Sharing candid clips of herself online is not something many in Zegler’s position would choose to do. But the star – who has a YouTube channel with 230,000 subscribers, populated with 85 videos that she edited herself – sees it as a necessity. “I think that slice of reality is really important”, she says. “I don’t always have good days. I’m very human. Even when I am sitting next to two friends of mine, Lucy Liu and Helen Mirren, I’m like, ‘what am I doing?’ I want people to see the dimensions that they tend to miss when they see the magazine covers.”
Shazam! may not have called on Zegler’s musical talent yet, but her next two projects surely will. Due out in November is The Hunger Games prequel The Ballad Of Songbirds And Snakes, in which her character Lucy Gray Baird wins the heart of Panem when she sings during the reaping ceremony. “It’s the most natural musical moment I’ve ever had”, Zegler recalls. “The main lyric is ‘nothing you can take was ever worth keeping’. She’s staring down the barrel of all these news cameras. It’s just an amazing, defiant song.”
Ansel Elgort and Rachel Zegler in Steven Spielberg’s ‘West Side Story’. CREDIT: 20th Century Studios/Alamy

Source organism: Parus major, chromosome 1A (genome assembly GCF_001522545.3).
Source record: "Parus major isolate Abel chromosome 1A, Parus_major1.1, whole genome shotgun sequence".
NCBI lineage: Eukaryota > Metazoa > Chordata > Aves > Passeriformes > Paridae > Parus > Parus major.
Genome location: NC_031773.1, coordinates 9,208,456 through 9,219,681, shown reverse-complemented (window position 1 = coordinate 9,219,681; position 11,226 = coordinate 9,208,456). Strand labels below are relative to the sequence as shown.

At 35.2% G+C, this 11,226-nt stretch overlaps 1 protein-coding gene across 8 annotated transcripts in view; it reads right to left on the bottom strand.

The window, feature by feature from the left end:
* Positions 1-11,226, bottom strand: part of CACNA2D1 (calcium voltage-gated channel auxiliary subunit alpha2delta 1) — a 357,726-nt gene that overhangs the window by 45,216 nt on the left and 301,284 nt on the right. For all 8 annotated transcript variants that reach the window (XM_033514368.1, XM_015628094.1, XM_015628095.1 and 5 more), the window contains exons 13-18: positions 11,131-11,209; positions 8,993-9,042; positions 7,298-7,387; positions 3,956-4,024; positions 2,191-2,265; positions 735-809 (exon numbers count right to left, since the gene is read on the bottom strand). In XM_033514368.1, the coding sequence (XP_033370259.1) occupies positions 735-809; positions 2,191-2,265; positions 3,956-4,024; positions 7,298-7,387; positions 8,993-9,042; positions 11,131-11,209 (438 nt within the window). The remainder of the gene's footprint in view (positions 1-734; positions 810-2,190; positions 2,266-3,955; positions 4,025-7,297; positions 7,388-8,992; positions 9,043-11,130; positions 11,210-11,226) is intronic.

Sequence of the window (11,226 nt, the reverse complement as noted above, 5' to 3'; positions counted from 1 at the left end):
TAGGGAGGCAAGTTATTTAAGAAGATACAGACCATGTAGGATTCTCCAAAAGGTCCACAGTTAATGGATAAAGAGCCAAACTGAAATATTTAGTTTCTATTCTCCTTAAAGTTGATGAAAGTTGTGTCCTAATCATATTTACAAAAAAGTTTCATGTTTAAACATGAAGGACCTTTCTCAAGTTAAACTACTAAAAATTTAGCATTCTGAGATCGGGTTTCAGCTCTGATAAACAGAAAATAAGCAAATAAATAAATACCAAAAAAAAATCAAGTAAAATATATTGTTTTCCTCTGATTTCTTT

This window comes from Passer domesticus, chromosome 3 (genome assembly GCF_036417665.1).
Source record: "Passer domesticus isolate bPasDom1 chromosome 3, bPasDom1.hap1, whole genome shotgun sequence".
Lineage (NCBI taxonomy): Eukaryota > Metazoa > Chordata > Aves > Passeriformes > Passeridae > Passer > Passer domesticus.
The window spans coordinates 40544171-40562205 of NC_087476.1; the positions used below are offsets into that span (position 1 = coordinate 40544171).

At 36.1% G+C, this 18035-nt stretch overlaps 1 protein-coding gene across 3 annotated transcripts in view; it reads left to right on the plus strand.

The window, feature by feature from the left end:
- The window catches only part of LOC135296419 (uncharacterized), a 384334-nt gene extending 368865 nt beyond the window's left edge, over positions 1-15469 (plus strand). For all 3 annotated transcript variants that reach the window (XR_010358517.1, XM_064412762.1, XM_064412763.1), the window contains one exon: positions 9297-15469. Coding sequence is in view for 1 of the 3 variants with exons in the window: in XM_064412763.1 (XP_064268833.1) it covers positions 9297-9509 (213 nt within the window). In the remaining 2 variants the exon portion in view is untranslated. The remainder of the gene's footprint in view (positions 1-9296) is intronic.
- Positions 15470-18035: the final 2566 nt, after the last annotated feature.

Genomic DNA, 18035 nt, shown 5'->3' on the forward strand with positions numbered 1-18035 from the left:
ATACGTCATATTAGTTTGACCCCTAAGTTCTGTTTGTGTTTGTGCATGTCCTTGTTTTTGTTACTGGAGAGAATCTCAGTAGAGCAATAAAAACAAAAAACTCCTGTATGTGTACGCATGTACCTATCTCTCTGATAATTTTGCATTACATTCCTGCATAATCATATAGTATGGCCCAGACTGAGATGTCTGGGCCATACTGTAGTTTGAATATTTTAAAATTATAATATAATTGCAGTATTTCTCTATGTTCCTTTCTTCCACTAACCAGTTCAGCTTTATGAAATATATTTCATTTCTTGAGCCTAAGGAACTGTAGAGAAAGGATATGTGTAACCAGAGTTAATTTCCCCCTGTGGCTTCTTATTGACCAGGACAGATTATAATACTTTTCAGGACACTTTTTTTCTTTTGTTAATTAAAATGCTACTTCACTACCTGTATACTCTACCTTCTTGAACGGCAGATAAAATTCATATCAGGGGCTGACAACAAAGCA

Then next year comes Disney’s latest live-action remake – Snow White. If elements of The Hunger Games felt natural, Zegler says Snow White was far less so. “I was terrified, terrified, terrified, terrified”, she repeats, “because you’re playing the first one. The blueprint of all Disney Princesses comes from 1937’s Snow White. You have so many conversations leading up to it. You’re gonna chop off all your hair and learn how to dance with all these fake animals and things that are not there. It was a lot of pressure.”
With the talent that she’s already showcased, the sky’s the limit for Zegler. Her Twitter bio – which reads “welcome to the gutter theatrical”, a lyric from Tim Rice and Andrew Lloyd Webber’s 1978 music Evita – sums up her outlook best. “There’s a song called ‘High Flying Adored’, which is about getting famous too young. And Evita in that song says, ‘I’ve been called names/They’re the strangest/My story is quite usual.’ And then she says ‘One thing I’ll say for me/No one else can fill it like I can.’ And that’s also how I feel about myself.”
‘Shazam! Fury Of The Gods’ is in cinemas now